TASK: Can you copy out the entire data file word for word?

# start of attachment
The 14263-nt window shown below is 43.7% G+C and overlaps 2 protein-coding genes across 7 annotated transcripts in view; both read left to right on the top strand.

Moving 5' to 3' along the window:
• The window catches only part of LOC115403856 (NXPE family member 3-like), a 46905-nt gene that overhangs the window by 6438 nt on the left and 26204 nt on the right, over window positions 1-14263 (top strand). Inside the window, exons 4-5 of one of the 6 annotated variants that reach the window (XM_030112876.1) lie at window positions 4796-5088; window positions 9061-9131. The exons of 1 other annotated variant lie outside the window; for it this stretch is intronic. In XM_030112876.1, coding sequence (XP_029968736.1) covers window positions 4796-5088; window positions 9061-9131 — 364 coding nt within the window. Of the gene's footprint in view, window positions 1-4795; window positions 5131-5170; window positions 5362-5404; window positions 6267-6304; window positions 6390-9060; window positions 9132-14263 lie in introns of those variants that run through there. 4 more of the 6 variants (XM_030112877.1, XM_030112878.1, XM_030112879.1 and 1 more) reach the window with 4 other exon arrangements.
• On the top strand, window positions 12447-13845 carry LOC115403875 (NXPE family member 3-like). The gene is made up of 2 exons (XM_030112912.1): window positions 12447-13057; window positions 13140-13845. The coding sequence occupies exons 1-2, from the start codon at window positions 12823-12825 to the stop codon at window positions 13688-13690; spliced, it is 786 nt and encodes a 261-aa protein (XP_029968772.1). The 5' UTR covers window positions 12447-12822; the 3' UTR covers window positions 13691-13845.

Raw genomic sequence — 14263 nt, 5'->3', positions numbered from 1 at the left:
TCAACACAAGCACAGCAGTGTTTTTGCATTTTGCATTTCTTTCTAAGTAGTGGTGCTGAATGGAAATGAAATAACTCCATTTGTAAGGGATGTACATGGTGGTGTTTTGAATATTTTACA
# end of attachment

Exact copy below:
The 14263-nt window shown below is 43.7% G+C and overlaps 2 protein-coding genes across 7 annotated transcripts in view; both read left to right on the top strand.

Moving 5' to 3' along the window:
• The window catches only part of LOC115403856 (NXPE family member 3-like), a 46905-nt gene that overhangs the window by 6438 nt on the left and 26204 nt on the right, over window positions 1-14263 (top strand). Inside the window, exons 4-5 of one of the 6 annotated variants that reach the window (XM_030112876.1) lie at window positions 4796-5088; window positions 9061-9131. The exons of 1 other annotated variant lie outside the window; for it this stretch is intronic. In XM_030112876.1, coding sequence (XP_029968736.1) covers window positions 4796-5088; window positions 9061-9131 — 364 coding nt within the window. Of the gene's footprint in view, window positions 1-4795; window positions 5131-5170; window positions 5362-5404; window positions 6267-6304; window positions 6390-9060; window positions 9132-14263 lie in introns of those variants that run through there. 4 more of the 6 variants (XM_030112877.1, XM_030112878.1, XM_030112879.1 and 1 more) reach the window with 4 other exon arrangements.
• On the top strand, window positions 12447-13845 carry LOC115403875 (NXPE family member 3-like). The gene is made up of 2 exons (XM_030112912.1): window positions 12447-13057; window positions 13140-13845. The coding sequence occupies exons 1-2, from the start codon at window positions 12823-12825 to the stop codon at window positions 13688-13690; spliced, it is 786 nt and encodes a 261-aa protein (XP_029968772.1). The 5' UTR covers window positions 12447-12822; the 3' UTR covers window positions 13691-13845.

Raw genomic sequence — 14263 nt, 5'->3', positions numbered from 1 at the left:
TCAACACAAGCACAGCAGTGTTTTTGCATTTTGCATTTCTTTCTAAGTAGTGGTGCTGAATGGAAATGAAATAACTCCATTTGTAAGGGATGTACATGGTGGTGTTTTGAATATTTTACA